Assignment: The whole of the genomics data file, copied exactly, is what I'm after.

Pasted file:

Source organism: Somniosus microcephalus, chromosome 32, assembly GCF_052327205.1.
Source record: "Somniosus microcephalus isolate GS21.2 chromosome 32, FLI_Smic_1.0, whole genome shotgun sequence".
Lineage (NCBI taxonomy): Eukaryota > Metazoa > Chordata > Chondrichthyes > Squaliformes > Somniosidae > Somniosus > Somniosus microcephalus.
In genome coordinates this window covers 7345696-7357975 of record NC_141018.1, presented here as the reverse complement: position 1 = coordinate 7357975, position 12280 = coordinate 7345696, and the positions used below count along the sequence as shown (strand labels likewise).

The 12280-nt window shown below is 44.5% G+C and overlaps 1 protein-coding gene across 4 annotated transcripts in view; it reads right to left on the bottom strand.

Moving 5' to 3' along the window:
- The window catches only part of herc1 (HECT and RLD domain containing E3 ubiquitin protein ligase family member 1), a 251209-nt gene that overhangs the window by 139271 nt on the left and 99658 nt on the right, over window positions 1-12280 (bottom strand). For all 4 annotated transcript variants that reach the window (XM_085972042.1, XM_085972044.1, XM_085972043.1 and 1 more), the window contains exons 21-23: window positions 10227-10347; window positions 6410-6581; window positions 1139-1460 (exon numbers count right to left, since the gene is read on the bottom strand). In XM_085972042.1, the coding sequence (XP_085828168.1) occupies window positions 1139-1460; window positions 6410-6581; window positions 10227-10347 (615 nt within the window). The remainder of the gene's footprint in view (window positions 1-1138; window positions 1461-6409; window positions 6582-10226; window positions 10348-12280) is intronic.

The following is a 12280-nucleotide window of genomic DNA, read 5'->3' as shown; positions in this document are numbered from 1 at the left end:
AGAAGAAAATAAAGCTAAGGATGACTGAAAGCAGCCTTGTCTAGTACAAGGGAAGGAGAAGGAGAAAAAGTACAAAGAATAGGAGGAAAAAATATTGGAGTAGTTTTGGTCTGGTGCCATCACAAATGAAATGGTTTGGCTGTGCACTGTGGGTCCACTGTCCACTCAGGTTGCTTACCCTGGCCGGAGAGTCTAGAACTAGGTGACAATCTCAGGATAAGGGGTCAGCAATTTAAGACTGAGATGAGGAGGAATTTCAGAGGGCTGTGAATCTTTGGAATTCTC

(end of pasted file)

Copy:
Source organism: Somniosus microcephalus, chromosome 32, assembly GCF_052327205.1.
Source record: "Somniosus microcephalus isolate GS21.2 chromosome 32, FLI_Smic_1.0, whole genome shotgun sequence".
Lineage (NCBI taxonomy): Eukaryota > Metazoa > Chordata > Chondrichthyes > Squaliformes > Somniosidae > Somniosus > Somniosus microcephalus.
In genome coordinates this window covers 7345696-7357975 of record NC_141018.1, presented here as the reverse complement: position 1 = coordinate 7357975, position 12280 = coordinate 7345696, and the positions used below count along the sequence as shown (strand labels likewise).

The 12280-nt window shown below is 44.5% G+C and overlaps 1 protein-coding gene across 4 annotated transcripts in view; it reads right to left on the bottom strand.

Moving 5' to 3' along the window:
- The window catches only part of herc1 (HECT and RLD domain containing E3 ubiquitin protein ligase family member 1), a 251209-nt gene that overhangs the window by 139271 nt on the left and 99658 nt on the right, over window positions 1-12280 (bottom strand). For all 4 annotated transcript variants that reach the window (XM_085972042.1, XM_085972044.1, XM_085972043.1 and 1 more), the window contains exons 21-23: window positions 10227-10347; window positions 6410-6581; window positions 1139-1460 (exon numbers count right to left, since the gene is read on the bottom strand). In XM_085972042.1, the coding sequence (XP_085828168.1) occupies window positions 1139-1460; window positions 6410-6581; window positions 10227-10347 (615 nt within the window). The remainder of the gene's footprint in view (window positions 1-1138; window positions 1461-6409; window positions 6582-10226; window positions 10348-12280) is intronic.

The following is a 12280-nucleotide window of genomic DNA, read 5'->3' as shown; positions in this document are numbered from 1 at the left end:
AGAAGAAAATAAAGCTAAGGATGACTGAAAGCAGCCTTGTCTAGTACAAGGGAAGGAGAAGGAGAAAAAGTACAAAGAATAGGAGGAAAAAATATTGGAGTAGTTTTGGTCTGGTGCCATCACAAATGAAATGGTTTGGCTGTGCACTGTGGGTCCACTGTCCACTCAGGTTGCTTACCCTGGCCGGAGAGTCTAGAACTAGGTGACAATCTCAGGATAAGGGGTCAGCAATTTAAGACTGAGATGAGGAGGAATTTCAGAGGGCTGTGAATCTTTGGAATTCTC